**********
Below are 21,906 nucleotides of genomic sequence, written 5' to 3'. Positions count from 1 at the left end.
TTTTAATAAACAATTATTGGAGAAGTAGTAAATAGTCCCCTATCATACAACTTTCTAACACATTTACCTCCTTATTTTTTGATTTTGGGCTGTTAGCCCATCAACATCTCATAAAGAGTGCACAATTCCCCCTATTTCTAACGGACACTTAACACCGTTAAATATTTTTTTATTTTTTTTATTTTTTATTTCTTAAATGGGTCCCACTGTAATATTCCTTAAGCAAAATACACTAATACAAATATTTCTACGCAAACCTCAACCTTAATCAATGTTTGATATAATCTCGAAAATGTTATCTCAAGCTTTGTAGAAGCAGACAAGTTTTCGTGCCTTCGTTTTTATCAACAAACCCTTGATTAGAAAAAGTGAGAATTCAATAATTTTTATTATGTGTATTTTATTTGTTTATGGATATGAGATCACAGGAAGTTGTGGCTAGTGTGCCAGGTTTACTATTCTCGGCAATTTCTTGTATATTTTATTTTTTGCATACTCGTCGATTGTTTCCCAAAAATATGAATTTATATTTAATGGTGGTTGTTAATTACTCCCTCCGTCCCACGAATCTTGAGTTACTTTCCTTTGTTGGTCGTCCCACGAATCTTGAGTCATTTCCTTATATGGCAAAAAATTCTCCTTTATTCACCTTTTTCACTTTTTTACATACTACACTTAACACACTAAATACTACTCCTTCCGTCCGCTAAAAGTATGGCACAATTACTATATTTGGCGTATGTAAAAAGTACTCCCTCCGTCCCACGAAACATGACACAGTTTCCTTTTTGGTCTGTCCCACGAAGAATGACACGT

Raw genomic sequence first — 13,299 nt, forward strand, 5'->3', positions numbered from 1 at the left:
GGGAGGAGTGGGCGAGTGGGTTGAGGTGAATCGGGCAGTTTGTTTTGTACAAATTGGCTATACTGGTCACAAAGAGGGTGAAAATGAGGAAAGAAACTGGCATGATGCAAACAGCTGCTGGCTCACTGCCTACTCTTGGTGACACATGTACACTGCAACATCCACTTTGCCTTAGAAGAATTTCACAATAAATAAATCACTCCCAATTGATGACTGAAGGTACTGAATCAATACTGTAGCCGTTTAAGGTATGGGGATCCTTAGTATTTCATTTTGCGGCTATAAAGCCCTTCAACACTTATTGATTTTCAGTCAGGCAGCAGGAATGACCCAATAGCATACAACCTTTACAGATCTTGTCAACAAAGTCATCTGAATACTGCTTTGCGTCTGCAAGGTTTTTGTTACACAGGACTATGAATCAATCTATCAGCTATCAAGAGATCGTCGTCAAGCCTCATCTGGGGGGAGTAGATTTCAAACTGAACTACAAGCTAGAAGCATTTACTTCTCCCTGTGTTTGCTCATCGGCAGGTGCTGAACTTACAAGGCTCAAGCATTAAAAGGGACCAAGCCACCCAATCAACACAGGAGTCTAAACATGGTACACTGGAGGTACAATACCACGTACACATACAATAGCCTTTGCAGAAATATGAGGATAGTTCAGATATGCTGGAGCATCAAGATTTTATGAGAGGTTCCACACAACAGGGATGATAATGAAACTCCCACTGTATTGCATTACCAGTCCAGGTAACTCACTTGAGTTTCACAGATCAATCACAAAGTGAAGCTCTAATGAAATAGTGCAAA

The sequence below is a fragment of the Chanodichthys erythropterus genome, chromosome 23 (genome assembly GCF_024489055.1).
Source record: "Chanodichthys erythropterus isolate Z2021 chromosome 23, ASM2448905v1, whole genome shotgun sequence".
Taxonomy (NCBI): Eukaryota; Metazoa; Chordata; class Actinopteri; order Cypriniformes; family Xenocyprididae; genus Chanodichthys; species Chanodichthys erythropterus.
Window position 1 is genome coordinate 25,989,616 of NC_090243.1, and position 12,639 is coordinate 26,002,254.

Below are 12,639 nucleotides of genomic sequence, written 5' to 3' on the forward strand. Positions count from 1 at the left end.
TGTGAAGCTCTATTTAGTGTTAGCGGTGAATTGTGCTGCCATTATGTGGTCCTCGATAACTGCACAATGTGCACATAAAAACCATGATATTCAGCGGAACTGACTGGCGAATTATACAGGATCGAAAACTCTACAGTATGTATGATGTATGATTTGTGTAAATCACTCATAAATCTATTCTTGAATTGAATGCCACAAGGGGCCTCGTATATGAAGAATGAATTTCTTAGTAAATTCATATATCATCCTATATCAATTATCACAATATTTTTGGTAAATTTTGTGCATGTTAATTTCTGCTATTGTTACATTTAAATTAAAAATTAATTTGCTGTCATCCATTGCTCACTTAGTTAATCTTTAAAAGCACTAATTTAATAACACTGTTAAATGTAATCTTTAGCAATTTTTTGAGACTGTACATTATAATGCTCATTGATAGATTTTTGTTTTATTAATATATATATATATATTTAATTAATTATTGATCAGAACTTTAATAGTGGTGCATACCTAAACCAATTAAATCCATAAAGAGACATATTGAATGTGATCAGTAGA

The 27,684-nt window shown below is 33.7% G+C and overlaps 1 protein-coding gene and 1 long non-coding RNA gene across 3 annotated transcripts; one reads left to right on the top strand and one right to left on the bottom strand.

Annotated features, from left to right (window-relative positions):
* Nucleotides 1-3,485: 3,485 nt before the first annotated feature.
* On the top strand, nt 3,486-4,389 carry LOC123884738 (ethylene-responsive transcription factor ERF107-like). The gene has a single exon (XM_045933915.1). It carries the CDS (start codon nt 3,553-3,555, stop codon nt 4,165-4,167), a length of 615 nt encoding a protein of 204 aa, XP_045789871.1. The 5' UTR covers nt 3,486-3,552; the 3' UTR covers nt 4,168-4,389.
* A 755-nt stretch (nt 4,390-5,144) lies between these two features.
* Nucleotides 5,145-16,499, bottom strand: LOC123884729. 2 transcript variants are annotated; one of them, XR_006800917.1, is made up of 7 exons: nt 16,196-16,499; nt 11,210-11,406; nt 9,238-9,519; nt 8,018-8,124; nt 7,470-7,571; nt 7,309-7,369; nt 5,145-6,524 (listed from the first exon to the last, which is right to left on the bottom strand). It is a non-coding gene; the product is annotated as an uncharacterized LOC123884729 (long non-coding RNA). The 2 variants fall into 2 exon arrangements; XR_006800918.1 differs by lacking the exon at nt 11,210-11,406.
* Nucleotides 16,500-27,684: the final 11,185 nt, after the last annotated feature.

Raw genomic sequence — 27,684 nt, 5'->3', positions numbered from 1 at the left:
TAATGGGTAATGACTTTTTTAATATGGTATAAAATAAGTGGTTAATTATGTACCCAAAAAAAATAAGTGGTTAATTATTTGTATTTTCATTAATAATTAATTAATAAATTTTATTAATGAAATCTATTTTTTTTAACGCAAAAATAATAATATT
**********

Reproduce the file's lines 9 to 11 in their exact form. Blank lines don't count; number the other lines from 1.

Below are 12,639 nucleotides of genomic sequence, written 5' to 3' on the forward strand. Positions count from 1 at the left end.
TGTGAAGCTCTATTTAGTGTTAGCGGTGAATTGTGCTGCCATTATGTGGTCCTCGATAACTGCACAATGTGCACATAAAAACCATGATATTCAGCGGAACTGACTGGCGAATTATACAGGATCGAAAACTCTACAGTATGTATGATGTATGATTTGTGTAAATCACTCATAAATCTATTCTTGAATTGAATGCCACAAGGGGCCTCGTATATGAAGAATGAATTTCTTAGTAAATTCATATATCATCCTATATCAATTATCACAATATTTTTGGTAAATTTTGTGCATGTTAATTTCTGCTATTGTTACATTTAAATTAAAAATTAATTTGCTGTCATCCATTGCTCACTTAGTTAATCTTTAAAAGCACTAATTTAATAACACTGTTAAATGTAATCTTTAGCAATTTTTTGAGACTGTACATTATAATGCTCATTGATAGATTTTTGTTTTATTAATATATATATATATATTTAATTAATTATTGATCAGAACTTTAATAGTGGTGCATACCTAAACCAATTAAATCCATAAAGAGACATATTGAATGTGATCAGTAGA

The 27,684-nt window shown below is 33.7% G+C and overlaps 1 protein-coding gene and 1 long non-coding RNA gene across 3 annotated transcripts; one reads left to right on the top strand and one right to left on the bottom strand.